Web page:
Tuesday, July 11, 2017

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Benefits Compliance Podcast Episode 12

This week Suzanne Spradley and Chase Cannon give a quick update on the fate of the Better Care Reconciliation Act. The two further explore one aspect of the Republican effort to stabilize the individual market, called the invisible risk sharing pool, which is meant to help insurers take on the increased costs associated with covering high-risk individuals.

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Reminder: Form 5500 Filing for Calendar Year Plans Due July 31

Applicable plan sponsors must file Form 5500-series returns on the last day of the seventh month after their plan year ends. As a result, calendar-year plans generally must file by July 31 (reporting on the 2016 plan year). Plans may request a 2 1/2 month extension to file by submitting Form 5558, “Application for Extension of Time to File Certain Employee Plan Returns,” by that plan's original due date.

As a reminder, group health plans sponsored by a governmental or church entity are not required to file a Form 5500, as those plans are not subject to ERISA. Additionally, unfunded, insured or combination unfunded and insured health plans with fewer than 100 participants on the first day of the plan year are also exempt from the filing.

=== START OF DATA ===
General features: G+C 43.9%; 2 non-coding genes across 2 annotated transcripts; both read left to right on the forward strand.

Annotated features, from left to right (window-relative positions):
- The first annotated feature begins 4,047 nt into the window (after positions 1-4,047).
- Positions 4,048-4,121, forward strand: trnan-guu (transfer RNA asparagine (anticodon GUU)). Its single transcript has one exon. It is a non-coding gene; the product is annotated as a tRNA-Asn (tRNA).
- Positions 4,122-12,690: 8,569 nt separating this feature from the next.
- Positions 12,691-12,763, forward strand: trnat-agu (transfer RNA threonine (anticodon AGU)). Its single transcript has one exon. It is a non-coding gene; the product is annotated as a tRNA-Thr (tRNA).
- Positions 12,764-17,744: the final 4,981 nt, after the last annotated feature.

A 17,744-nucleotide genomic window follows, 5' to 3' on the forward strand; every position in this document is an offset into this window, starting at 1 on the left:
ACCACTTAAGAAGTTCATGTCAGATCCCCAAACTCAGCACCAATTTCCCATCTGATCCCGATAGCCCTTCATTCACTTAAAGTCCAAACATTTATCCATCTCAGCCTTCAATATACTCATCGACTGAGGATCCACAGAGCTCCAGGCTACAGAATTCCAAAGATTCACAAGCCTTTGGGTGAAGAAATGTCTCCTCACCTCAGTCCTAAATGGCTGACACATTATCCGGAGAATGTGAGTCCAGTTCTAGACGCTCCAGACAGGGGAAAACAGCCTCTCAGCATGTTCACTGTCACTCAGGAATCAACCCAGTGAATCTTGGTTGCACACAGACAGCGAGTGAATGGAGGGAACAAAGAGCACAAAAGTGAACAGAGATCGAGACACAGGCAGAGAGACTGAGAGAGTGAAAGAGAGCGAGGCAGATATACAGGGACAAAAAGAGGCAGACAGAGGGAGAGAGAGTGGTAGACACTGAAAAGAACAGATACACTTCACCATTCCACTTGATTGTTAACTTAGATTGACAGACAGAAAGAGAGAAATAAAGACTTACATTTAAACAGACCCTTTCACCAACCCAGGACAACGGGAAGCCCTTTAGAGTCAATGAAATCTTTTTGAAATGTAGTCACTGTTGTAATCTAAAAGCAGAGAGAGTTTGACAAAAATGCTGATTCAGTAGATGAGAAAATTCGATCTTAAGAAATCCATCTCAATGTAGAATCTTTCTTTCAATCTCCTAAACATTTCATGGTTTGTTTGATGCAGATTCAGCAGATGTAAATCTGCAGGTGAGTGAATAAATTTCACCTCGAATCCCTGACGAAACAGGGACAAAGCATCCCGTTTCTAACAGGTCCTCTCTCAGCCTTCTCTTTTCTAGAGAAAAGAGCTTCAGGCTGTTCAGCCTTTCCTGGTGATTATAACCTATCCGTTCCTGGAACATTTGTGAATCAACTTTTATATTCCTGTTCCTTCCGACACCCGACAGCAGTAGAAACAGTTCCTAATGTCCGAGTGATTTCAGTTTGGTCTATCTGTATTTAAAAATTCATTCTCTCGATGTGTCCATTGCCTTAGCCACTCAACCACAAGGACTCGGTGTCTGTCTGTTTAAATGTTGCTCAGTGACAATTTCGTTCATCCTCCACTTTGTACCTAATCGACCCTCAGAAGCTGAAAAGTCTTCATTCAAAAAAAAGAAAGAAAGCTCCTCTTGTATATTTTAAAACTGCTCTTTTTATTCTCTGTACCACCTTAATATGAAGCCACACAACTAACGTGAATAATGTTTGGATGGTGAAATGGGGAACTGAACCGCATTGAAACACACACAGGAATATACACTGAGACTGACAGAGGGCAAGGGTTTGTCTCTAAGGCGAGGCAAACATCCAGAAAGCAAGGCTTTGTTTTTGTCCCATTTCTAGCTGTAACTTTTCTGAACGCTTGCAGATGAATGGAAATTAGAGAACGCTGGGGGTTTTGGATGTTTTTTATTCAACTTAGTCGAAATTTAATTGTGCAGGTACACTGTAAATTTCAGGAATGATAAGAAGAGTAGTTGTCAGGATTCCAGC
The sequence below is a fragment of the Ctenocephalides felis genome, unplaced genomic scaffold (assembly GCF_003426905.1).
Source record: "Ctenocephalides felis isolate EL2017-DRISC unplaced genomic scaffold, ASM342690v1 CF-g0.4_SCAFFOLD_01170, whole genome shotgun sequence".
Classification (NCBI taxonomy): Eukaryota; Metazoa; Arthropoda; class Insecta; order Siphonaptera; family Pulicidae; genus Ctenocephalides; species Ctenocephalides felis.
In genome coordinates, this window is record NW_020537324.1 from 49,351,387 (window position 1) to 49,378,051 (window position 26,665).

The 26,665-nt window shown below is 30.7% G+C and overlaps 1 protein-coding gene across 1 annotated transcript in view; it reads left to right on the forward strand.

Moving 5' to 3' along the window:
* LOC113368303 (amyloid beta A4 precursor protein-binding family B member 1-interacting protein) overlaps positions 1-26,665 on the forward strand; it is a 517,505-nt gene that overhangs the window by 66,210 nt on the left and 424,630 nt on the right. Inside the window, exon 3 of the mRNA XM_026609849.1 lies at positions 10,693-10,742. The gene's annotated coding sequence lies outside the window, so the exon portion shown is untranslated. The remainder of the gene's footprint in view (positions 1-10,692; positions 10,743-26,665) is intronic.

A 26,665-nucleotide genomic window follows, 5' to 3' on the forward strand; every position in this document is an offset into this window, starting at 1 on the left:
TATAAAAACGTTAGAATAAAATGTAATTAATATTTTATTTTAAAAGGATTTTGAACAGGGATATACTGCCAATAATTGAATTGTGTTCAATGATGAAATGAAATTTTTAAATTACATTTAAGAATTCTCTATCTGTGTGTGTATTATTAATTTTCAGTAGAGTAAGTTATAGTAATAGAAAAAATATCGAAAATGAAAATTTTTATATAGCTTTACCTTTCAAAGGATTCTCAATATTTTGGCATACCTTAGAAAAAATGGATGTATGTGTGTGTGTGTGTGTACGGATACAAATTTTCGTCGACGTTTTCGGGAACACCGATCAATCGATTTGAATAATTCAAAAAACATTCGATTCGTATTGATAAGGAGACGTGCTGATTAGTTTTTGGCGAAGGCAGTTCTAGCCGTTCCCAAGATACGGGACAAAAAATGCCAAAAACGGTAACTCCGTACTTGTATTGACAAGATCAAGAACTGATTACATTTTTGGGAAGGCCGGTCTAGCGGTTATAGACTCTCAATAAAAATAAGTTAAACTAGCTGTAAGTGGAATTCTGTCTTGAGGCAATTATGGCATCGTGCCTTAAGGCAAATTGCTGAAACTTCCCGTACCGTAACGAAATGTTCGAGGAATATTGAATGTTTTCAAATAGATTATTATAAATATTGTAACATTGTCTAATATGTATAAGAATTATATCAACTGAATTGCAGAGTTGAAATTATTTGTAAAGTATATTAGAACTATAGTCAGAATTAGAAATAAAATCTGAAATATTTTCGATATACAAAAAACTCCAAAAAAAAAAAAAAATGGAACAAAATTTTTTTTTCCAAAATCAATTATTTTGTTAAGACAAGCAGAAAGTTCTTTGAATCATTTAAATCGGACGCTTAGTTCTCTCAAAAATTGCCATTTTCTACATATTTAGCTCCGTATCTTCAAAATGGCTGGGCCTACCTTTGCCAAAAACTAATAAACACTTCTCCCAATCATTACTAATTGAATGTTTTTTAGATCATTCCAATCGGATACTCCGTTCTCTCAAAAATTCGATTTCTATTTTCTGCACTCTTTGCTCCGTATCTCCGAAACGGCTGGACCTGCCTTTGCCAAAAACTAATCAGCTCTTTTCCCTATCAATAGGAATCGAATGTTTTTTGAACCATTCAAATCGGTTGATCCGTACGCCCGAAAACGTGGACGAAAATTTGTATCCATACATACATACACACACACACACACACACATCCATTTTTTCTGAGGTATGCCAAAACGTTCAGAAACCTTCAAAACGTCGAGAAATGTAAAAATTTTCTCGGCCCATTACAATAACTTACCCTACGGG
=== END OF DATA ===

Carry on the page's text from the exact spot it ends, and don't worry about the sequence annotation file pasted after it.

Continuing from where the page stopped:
NFP has vendors available to assist with filings. Ask your advisor if you need assistance.

Forms and Instructions »
Form 5500 EFAST2 »
Form 5558, Extension of Time »

Reminder: PCOR Fee, Form 720 Filing Due July 31

PPACA imposed the PCOR fee on health plans to support clinical effectiveness research. The PCOR fee applies to plan years ending on or after Oct. 1, 2012, and before Oct. 1, 2019. The PCOR fee is generally due by July 31 of the calendar year following the close of the plan year.

PCOR fees are required to be reported annually on Form 720, “Quarterly Federal Excise Tax Return,” for the second quarter of the calendar year. The due date of the return is July 31.

Plan sponsors subject to PCOR fees but not other types of excise taxes should file Form 720 only for the second quarter. No filings are needed for the other quarters for such employers. The PCOR fee can be paid electronically or mailed to the IRS with the Form 720 using a Form 720-V payment voucher. According to the IRS, the fee is tax-deductible as a business expense.

The PCOR fee is generally assessed based on the number of employees, spouses and dependents that are covered by the plan. For plan years ending in 2016 on or before Sept. 30, 2016, the fee is $2.17 multiplied by the average number of lives covered under the plan. For plan years ending between Oct. 1, 2016, and Oct. 1, 2017, the fee increases to $2.26. Form 720 and corresponding instructions were revised to reflect the increased fee.

As a reminder, the insurer is responsible for filing on a fully insured plan. The employer plan sponsor is responsible for filing on a self-insured plan, including an HRA. A stand-alone dental or vision HRA would be accepted and not subject to the PCOR fee.

Form 720 »
Form 720 Instructions »